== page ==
COVID-19 patients have described shortness of breath and fatigue that makes it difficult to sit up, stand, or walk across the room.

covid patient prone
COVID-19 patient Michael Wright lay in his bed in the ICU at Regions Hospital in St. Paul on November 19.

Other symptoms of COVID-19 include flu-like fever and chills, body aches, and a dry cough.

Neurological symptoms, like headaches, confusion, and loss of taste and smell, occur in more than 80% of hospitalized COVID-19 patients and can persist for month after the initial illness.

Proning, or placing patients on their stomachs, has become a common practice for treating COVID-19 patients who are in respiratory distress.

covid proning
Medical personnel prone a COVID-19 patient at Providence Holy Cross Medical Center in the Mission Hills section of Los Angeles on November 19, 2020.

In severe cases of COVID-19, most patients experience difficulty breathing by day 5 of their illness and are often hospitalized for shortness of breath. Positioning these patients on their stomachs, or proning, can improve breathing by opening up fluid-filled airways in the lungs.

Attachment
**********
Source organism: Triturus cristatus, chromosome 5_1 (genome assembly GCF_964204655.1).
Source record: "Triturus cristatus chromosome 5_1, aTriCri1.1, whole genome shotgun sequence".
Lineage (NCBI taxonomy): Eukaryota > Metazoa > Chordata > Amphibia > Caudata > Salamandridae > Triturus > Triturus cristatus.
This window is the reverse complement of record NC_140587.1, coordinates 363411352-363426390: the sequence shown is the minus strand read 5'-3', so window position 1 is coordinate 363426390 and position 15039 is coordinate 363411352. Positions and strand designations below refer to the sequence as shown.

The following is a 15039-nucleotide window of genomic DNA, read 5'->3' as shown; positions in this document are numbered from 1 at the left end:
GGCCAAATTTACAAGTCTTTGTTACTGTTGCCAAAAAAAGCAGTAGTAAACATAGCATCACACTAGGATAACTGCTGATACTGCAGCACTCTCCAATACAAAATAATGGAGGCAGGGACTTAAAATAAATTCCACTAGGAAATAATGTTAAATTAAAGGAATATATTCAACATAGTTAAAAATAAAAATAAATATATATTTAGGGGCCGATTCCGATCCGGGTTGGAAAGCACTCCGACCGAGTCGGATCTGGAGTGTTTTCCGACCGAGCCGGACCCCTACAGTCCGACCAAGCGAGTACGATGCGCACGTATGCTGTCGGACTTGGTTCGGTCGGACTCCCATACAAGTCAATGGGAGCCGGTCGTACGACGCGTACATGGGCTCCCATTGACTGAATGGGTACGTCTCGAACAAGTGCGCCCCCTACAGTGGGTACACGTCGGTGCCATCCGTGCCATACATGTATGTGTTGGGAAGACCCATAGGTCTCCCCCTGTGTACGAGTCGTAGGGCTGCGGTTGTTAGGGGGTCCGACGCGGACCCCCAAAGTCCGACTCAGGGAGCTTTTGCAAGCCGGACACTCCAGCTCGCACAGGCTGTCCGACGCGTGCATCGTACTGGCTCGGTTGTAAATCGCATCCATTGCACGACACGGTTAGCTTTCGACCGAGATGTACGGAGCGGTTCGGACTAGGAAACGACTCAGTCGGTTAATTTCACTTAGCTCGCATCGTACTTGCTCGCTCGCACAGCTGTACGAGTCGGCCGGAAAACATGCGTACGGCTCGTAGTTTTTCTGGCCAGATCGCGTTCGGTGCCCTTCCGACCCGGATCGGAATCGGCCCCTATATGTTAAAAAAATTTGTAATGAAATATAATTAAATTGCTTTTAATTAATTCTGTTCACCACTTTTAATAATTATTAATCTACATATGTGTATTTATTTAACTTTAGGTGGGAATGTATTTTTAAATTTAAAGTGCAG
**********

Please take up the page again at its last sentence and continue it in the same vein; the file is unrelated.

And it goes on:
A small study, published as a research letter in JAMA Internal Medicine in June, found one hour in the prone position was associated with decreased rates of intubation. However, the sample size was just 25 patients and more research needs to be done.

Some hospitals use “rotoprone” beds to rotate their patients into the prone position.

covid rotating bed
Medical staff members Tanna Ingraham, left, and Gabriel Cervera Rodriguez, right, check on a patient who is on a rotating medical bed in the COVID-19 ICU at the United Memorial Medical Center in Houston, Texas.

Some hospitals have “proning teams” designated for flipping patients between their back and stomach all day. Proning patients manually involves four to five staff members, and the delicate process of flipping a critically ill patient can take around 30 minutes.

Rotating medical beds, or “rotoprone” beds, can cut down on the time and human resources required to prone patients.